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What We Learned: MIN 3, CBJ 2 (SO)

Blue Jackets fight back, manage to earn a point

by Brian Hedger JacketsInsider /

It's something the Blue Jackets must figure out during the final two-plus months of the season.

They've fallen into a troublesome habit of starting games with a good effort, and then tailing off in the next 40 minutes, particularly in second periods. It happened again Tuesday at Nationwide Arena, and was a big reason Columbus lost 3-2 in a shootout against the Minnesota Wild in both teams' first game coming out of the All-Star break.

The Blue Jackets (27-19-4) led 1-0 after the first period, on a goal by defenseman David Savard and the first 11 of goalie Sergei Bobrovsky's 41 saves. Things fell apart at the outset of the second, again, as the Wild outshot Columbus 20-11 and tied it on a power-play goal by Jason Zucker just 4:25 into it.

"They just elevated their game and we didn't match it," said center Brandon Dubinsky, who returned to action after missing 18 games recovering from a fractured orbital bone in his face. "They got going, right from the first puck drop. We gave up a couple chances. We took that penalty there [on Zucker's goal]. It's a mental thing. We've got to figure it out."

They Jackets usually figure things out during the course of the game, swinging momentum back their own way, and did that again in the last 10 minutes of the second period. The problem is the Wild didn't crack during that late push, and the game was still knotted, 1-1, going to the third.

Minnesota took a 2-1 lead on Charlie Coyle's goal at 12:10 of the third, which forced the Blue Jackets into another corner. Artemi Panarin pulled another huge goal out of his bag of tricks, tying it 2-2 with 5:12 left in regulation, but it turned out to be good enough for only one point in the standings instead of two.

Panarin scored in the second round of the shootout, as well, but the Wild got shootout goals from Chris Stewart in the first round and Zach Parise in the fourth to win the game.

The bigger issue for the Jackets happened much earlier, back when Minnesota charged out of the locker room after the first intermission and seized control of the game - outshooting the Blue Jackets 14-3 in the first 10-plus minutes.

"That's the part we've got to figure out," Columbus captain Nick Foligno said. "We can't have so many ebbs and flows in the game. There's already enough to begin with. It can't come from us."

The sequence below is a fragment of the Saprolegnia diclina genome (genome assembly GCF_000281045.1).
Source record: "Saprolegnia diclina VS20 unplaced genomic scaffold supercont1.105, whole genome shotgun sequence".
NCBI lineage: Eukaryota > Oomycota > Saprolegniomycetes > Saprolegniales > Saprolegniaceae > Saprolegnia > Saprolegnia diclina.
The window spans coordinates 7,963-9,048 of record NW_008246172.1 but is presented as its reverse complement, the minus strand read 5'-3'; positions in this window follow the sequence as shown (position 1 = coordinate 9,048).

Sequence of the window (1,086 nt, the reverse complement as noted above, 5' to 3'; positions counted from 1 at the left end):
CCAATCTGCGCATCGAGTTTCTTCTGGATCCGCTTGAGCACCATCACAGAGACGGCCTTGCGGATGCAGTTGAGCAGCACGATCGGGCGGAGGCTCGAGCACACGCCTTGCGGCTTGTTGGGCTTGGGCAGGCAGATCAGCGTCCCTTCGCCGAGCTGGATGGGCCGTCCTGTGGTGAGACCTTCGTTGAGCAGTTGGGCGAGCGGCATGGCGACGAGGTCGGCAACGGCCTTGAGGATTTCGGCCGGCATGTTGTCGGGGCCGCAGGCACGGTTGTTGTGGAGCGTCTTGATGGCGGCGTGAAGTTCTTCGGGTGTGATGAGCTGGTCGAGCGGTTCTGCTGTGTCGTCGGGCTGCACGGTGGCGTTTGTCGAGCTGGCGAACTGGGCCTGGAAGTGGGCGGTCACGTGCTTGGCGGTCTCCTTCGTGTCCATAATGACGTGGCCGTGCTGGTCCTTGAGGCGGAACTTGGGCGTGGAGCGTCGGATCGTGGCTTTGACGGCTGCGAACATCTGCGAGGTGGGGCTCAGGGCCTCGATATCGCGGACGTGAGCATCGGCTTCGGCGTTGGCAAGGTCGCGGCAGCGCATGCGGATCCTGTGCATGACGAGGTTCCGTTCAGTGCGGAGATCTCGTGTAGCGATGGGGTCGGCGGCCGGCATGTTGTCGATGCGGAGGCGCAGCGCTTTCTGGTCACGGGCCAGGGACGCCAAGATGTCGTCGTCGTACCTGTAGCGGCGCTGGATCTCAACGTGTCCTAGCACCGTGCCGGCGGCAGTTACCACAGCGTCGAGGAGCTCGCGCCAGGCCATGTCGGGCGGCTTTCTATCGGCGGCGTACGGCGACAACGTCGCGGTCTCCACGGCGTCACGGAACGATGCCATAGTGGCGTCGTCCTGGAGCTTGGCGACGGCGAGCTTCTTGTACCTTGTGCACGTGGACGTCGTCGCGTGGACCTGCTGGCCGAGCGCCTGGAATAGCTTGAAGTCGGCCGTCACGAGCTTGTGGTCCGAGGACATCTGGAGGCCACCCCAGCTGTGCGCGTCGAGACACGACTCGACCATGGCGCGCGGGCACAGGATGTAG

It's come from them too often this season, and way too often the past three weeks. This was the fifth straight game the Blue Jackets have been affected negatively by a second-period letdown, going 2-2-1 in those games.

They've now been outscored by opponents 55-41 in the second period and 54-45 in the third. Conversely, Columbus is outscoring the opposition 35-27 in the first period.

"That's what I don't like," Foligno said. "You look at our effort in the first period, and we were dominating. Then, the second period hits and the effort goes away, and they come right back and start dictating, and it takes us awhile to get the momentum back again. That seems to be our biggest problem right now as a team."

Coach John Tortorella seemed to agree.

He didn't have many words following the game, but the few he said spoke volumes. Tortorella held Panarin out as an example the Blue Jackets should try to emulate more often, a 170-pound forward who's tenacious in puck battles.

"Buck-seventy," he said. "He weighs a buck-seventy [170]. He wins all his battles."

That's all about effort, which currently seems to rise and fall like a rollercoaster for the Blue Jackets at the moment. It's a great way to keep fans on the edge of their seats, but not a great way to secure a playoff spot within the tightly-packed Metropolitan Division.

This overtime loss gave the Blue Jackets a point, which was good, but it also dropped them from second in the division to the Eastern Conference's first wild-card spot by just three points over the first two teams looking in from the outside.

"I thought we played a good last half of that second period, or eight minutes, whatever you want to call it, but we shouldn't be looking for wake-up calls in the middle of the game," Dubinsky said. "I mean, this team knows how to play hard, so we're going to expect that out of each other moving forward."

Here's what else we learned: 


Panarin already has a nice stockpile of highlights from his first season with the Blue Jackets. The dynamic Russian left wing added another to the list against the Wild.

Less than three minutes after Minnesota went up 2-1 on Coyle's goal at 12:10 of the third, Panarin responded. He made the Wild pay for a delay-of-the-game penalty called when Zucker sent the puck over the glass from the defensive zone, scoring his 13th goal just 15 seconds into the power play.

Panarin's wrist shot zipped past a screen in front of Wild goalie Devan Dubnyk, knotting the game 2-2 on his second point of the game. Along with some great work by Bobrovsky, the Russian tandem assured the Blue Jackets of at least one point.